“Now I work at being full. I want to be so full that I’m overflowing. So when you see me coming, it ought to make you proud, to borrow a line from Maya Angelou’s Phenomenal Woman. When you see me coming it ought to make you proud, and what you see is a woman so full I’m overflowing with enough to share with everybody else. I’m going to own the fullness without ego, without arrogance, but with an amazing sense of gratitude that I’ve been born at a time where I am female on the planet, and I have the great pleasure and freedom to fill myself up.” (see poem below)

*Note: Brené and Oprah’s conversation on fullness starts at 12:05.

This. Overflowing. I imagine myself with a perpetually full tank of gas. Think of the places I could go and the people I could see! It’s impossible to get to these places with half a tank. But this is what happens when I try to make myself smaller in order to fit in. This is what happens when I try not to offend anyone.

This fullness isn’t about flaunting my gifts. It’s not about bragging about what I’ve done just to make myself look bigger and you smaller. To honour my gifts without ego or arrogance requires me to be appreciative of the experience I’ve gained, and the skills and knowledge that come along with it. When I’m grateful, I honour everyone and everything that helped me succeed. I fill myself up with this greatness, and in return, I take myself places I could never have imagined. (click to tweet)

What does your fullness look like?

________________________

Phenomenal Woman

Pretty women wonder where my secret lies.
I’m not cute or built to suit a fashion model’s size
But when I start to tell them,
They think I’m telling lies.
I say,
It’s in the reach of my arms,
The span of my hips,
The stride of my step,
The curl of my lips.
I’m a woman
Phenomenally.
Phenomenal woman,
That’s me.
I walk into a room
Just as cool as you please,
And to a man,
The fellows stand or
Fall down on their knees.
Then they swarm around me,
A hive of honey bees.
I say,
It’s the fire in my eyes,
And the flash of my teeth,
The swing in my waist,
And the joy in my feet.
I’m a woman
Phenomenally.
Phenomenal woman,
That’s me.
Men themselves have wondered
What they see in me.
They try so much
But they can’t touch
My inner mystery.
When I try to show them,
They say they still can’t see.
I say,
It’s in the arch of my back,
The sun of my smile,
The ride of my breasts,
The grace of my style.
I’m a woman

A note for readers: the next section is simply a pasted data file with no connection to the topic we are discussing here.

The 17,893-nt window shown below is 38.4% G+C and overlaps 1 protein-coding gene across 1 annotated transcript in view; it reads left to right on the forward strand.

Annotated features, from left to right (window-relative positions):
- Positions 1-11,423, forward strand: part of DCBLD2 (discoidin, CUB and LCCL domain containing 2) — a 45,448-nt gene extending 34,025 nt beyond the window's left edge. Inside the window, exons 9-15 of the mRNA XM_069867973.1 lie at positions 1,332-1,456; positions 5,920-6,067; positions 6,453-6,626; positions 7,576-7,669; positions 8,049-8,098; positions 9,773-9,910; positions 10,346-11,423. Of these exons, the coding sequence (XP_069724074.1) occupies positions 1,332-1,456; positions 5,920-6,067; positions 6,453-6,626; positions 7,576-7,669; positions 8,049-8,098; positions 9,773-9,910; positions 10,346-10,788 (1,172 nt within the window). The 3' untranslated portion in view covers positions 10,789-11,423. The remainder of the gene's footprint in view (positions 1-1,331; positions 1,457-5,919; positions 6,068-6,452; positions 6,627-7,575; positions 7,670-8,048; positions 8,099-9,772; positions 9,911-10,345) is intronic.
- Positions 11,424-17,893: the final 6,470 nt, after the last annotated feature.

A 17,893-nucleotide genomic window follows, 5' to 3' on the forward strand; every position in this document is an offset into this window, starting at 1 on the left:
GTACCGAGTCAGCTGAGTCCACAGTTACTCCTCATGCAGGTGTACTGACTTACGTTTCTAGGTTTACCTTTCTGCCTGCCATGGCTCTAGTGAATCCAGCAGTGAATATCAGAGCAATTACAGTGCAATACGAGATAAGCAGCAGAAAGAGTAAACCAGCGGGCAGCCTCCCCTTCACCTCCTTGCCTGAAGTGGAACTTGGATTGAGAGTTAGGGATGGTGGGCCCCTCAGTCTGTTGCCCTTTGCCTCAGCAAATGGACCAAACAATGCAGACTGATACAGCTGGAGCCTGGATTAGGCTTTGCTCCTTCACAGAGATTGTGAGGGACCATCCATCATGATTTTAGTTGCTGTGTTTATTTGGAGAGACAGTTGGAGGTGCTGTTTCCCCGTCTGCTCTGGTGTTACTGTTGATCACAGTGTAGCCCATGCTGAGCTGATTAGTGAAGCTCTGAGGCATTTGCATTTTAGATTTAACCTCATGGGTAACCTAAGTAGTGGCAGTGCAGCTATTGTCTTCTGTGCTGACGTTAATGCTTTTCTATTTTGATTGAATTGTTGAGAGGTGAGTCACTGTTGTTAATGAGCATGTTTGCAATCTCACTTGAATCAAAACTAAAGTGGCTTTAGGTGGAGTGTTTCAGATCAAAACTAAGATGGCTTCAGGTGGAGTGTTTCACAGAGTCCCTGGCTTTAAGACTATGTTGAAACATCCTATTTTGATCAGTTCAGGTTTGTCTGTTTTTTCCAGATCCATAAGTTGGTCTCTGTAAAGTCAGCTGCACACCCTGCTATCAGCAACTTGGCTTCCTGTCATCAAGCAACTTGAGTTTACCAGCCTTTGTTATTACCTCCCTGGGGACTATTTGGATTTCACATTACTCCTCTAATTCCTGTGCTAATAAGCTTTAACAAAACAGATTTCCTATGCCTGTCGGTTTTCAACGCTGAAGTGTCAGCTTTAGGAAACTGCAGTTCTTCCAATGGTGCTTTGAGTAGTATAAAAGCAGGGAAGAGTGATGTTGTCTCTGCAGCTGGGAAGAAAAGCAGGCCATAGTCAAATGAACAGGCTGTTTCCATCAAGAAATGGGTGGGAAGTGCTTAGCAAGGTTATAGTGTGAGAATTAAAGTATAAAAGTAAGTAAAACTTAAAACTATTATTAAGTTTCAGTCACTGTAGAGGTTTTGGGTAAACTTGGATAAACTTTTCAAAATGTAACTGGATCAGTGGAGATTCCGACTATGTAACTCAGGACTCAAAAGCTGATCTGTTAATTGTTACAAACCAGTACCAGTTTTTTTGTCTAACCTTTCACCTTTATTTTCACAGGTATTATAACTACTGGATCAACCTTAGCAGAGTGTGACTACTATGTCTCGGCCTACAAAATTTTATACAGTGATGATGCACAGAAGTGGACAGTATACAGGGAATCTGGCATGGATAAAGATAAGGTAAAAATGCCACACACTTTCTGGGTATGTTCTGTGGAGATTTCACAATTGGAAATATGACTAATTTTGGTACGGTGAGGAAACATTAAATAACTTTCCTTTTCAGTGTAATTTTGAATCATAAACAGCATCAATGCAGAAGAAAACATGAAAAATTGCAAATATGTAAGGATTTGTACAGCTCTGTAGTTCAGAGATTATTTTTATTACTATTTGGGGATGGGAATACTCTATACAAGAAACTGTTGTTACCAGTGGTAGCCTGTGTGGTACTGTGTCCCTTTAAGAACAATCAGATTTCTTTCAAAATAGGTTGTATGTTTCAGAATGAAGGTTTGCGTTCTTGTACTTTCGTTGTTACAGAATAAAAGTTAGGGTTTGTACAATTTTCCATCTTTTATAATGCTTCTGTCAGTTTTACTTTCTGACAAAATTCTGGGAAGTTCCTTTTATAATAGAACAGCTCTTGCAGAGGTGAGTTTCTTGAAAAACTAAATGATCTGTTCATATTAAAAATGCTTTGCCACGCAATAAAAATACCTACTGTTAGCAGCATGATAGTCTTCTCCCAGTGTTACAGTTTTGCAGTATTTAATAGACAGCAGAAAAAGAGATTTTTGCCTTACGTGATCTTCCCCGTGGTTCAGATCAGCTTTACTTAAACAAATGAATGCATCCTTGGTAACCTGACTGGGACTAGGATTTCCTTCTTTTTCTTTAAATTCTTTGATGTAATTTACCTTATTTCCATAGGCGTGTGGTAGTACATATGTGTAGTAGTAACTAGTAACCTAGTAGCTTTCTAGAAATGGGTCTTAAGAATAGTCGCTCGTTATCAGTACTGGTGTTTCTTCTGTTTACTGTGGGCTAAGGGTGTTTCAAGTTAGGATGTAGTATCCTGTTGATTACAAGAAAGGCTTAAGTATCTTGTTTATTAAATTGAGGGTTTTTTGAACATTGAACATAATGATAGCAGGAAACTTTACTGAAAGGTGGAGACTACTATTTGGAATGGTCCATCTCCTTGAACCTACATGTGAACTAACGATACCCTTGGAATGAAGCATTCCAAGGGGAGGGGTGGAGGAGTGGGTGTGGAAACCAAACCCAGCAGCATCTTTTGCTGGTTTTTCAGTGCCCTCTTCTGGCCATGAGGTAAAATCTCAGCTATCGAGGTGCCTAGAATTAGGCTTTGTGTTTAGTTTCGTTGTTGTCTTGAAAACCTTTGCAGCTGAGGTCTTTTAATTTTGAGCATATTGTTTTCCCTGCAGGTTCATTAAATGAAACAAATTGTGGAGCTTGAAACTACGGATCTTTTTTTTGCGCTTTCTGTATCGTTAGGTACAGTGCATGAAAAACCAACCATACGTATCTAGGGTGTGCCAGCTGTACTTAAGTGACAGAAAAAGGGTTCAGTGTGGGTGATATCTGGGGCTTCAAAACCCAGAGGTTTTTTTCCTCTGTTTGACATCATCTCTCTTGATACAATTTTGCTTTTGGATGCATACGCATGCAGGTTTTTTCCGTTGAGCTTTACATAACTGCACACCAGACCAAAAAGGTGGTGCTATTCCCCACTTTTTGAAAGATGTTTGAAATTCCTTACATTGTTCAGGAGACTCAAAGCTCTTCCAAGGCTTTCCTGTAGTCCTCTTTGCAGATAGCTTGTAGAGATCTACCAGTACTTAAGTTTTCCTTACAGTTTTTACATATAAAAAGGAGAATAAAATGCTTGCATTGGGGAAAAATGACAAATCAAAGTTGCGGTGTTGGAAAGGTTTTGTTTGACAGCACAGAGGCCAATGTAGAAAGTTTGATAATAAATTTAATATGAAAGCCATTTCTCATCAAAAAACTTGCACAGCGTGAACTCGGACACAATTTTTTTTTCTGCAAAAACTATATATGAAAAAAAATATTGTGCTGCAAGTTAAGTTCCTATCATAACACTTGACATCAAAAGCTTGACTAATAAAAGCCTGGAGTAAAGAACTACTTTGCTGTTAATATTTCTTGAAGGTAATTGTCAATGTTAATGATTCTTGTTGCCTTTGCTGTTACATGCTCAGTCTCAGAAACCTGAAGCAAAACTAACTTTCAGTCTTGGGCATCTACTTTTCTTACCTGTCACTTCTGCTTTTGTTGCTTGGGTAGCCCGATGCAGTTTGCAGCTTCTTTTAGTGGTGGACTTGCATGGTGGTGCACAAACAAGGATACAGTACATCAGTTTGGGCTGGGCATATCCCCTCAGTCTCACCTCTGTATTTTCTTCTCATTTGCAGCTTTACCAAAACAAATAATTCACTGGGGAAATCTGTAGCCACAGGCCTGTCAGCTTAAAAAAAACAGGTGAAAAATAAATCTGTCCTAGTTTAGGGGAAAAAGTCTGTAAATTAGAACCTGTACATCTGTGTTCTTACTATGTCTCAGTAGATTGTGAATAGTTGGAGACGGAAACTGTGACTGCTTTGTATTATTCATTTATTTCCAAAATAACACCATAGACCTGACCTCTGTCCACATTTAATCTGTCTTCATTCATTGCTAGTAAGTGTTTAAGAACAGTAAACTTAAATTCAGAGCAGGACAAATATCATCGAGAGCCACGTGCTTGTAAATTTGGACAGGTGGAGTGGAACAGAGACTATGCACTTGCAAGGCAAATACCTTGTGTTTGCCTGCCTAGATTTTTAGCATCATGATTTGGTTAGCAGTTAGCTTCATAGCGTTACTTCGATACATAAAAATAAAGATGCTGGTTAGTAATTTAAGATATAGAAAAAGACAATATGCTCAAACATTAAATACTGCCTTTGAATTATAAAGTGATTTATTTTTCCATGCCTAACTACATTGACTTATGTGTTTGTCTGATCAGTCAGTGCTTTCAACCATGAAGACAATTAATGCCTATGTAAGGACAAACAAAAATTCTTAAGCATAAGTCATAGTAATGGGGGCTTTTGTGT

Phenomenally.
Phenomenal woman,
That’s me.
Now you understand
Just why my head’s not bowed.
I don’t shout or jump about
Or have to talk real loud.
When you see me passing,
It ought to make you proud.
I say,
It’s in the click of my heels,
The bend of my hair,
the palm of my hand,
The need for my care.
’Cause I’m a woman
Phenomenally.
Phenomenal woman,
That’s me.

The Vulnerability of Failing: IATEFL 2013 Failure Fest

IATEFL Failure Fest: how is failure a better teacher than success?

When I first heard that Ken Wilson was going to lead a session on failure at IATEFL Liverpool, I was intrigued, but mostly I was grateful. I imagined the Failure Fest as a space for reality checks, healing, and great learning for ELT professionals. Sophia Khan wrote about this beautifully in her debut blog post, Why We Should Celebrate Failure Fest,

what I like about Failure Fest is that it says: “I am human, just like you”. It focuses on our similarities rather than our differences. Finding a shared emotional experience creates a sense of solidarity, mutuality and possibility. Because we are alike – human – I can learn from your mistakes – and your achievements – as if they were my own. What is possible for you is also possible for me. No matter how qualified or experienced you are, we are more alike than different. Think about it: have you ever had a worry, feelings of self-doubt, anxiety about what the right thing to do is – then you find that someone has gone through, or is going through, the same thing as you? It is such a blessed, wonderful relief to know that you are not alone, even if you still don’t have all the answers.